Crowdsourcing endangered languages is one way to preserve languages in peril of disappearing. Biagio Arobba’s website LiveAndTell, for instance, uses a social media interface to archive Native American languages. Still, other methods have recently been developed to catalogue and disseminate endangered tongues. Spearheaded by Laura Welcher, the Rosetta Project is a product of The Long Now Foundation, “a foundation created to encourage clock and library projects. (Other Long Now projects include the building of a 10,000 year clock in a mountain in Texas and Long Bets, “an arena for accountable predictions.”) While LiveAndTell offers an interactive and accessible means of preserving and using an archive, the Rosetta Project swings to the other side of the spectrum: the long term archive.
According to the website, the Rosetta Project “serves as a means to focus attention on the problem of digital obsolescence, and ways we might address that problem through creative archival storage methods.” The people involved in the project, like Laura Welcher, are trying to achieve this goal through the digital archive – the first prototype being a three inch in diameter nickel disk inscribed with 14,000 pages of information. Unlike a computer disk, however, the Rosetta disk is etched with images, not code, so any person can read it with the right magnification. The website states that “with minimal care, it could easily last and be legible for thousands of years.”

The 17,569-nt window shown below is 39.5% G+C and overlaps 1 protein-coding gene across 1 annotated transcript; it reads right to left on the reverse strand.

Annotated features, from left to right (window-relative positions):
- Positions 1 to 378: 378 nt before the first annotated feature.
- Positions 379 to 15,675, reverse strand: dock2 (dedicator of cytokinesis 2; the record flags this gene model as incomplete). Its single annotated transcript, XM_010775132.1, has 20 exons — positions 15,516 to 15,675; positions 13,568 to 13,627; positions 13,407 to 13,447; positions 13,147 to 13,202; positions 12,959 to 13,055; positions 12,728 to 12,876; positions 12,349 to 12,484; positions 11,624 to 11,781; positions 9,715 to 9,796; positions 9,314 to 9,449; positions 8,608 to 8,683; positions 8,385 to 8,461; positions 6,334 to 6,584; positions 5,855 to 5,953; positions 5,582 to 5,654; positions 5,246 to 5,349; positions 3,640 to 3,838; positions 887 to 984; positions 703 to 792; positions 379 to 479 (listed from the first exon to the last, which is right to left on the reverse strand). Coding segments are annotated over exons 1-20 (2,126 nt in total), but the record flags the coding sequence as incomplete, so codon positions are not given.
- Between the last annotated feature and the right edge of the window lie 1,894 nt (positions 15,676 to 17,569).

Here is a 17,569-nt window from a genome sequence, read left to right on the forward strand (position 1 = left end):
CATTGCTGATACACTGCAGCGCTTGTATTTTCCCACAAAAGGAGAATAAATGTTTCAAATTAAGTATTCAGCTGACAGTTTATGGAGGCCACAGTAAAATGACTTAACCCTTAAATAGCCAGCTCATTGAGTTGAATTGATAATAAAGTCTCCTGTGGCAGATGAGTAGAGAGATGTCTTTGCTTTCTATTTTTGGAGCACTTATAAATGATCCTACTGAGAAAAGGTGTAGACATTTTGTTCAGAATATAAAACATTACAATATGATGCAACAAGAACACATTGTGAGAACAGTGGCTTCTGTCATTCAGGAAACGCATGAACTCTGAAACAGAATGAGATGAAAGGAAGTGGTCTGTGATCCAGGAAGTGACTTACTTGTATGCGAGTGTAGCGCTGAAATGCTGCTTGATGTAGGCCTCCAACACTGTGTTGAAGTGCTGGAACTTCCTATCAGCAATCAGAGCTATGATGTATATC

Since developing the prototype, the Project has gone on to etch sets of parallel documents in over 1,000 human languages with the belief that by recording all languages, they have provided a key to deciphering any language in the future (much like the Rosetta Stone was the key to the Egyptian hieroglyphics). Today, they have inscribed over 2,500 languages and the project has expanded to an internet archive. Open-access, the archive can be used by anyone with access to the internet.
All this said, the project is still growing and one key event was the recent Rosetta Project event in San Francisco. Over 100 educational and cultural organizations were invited to attend, and “the organizers [were] hoping to capture 50 different languages during this ‘record-a-thon‘ with webcams and cellphone cameras and in a studio.” With over one hundred languages represented in the Bay area, the location was undoubtedly a good place to start.
While Welcher and the Rosetta Project’s goal is wider in scope than Arobba’s crowdsourced LiveAndTell, it’s easy to compare and contrast the two in an attempt to find the “better” solution. Arobba criticized the Rosetta Project for being too static, for not responding to speakers and learners soon enough – indeed, it does take time for the project to record, etch, and archive new language material. On the other hand, the Rosetta Project addresses the need for a research-backed archive of the world’s languages. LiveAndTell, while easy-to-use and instantaneous, is self-editing, like Wikipedia. Its users must patrol the accuracy of new words or phrases logged on the site.
Essentially, the two projects focus on different needs and different approaches for language conservation. One is for the public, the other is for researchers or those in academia. It remains difficult to argue which, if any, is truly better than the other. In the end, languages and dialects continue to be recorded – and that is always a good thing.
Photograph of the Rosetta Disk’s face. See more images at the Rosetta Project website.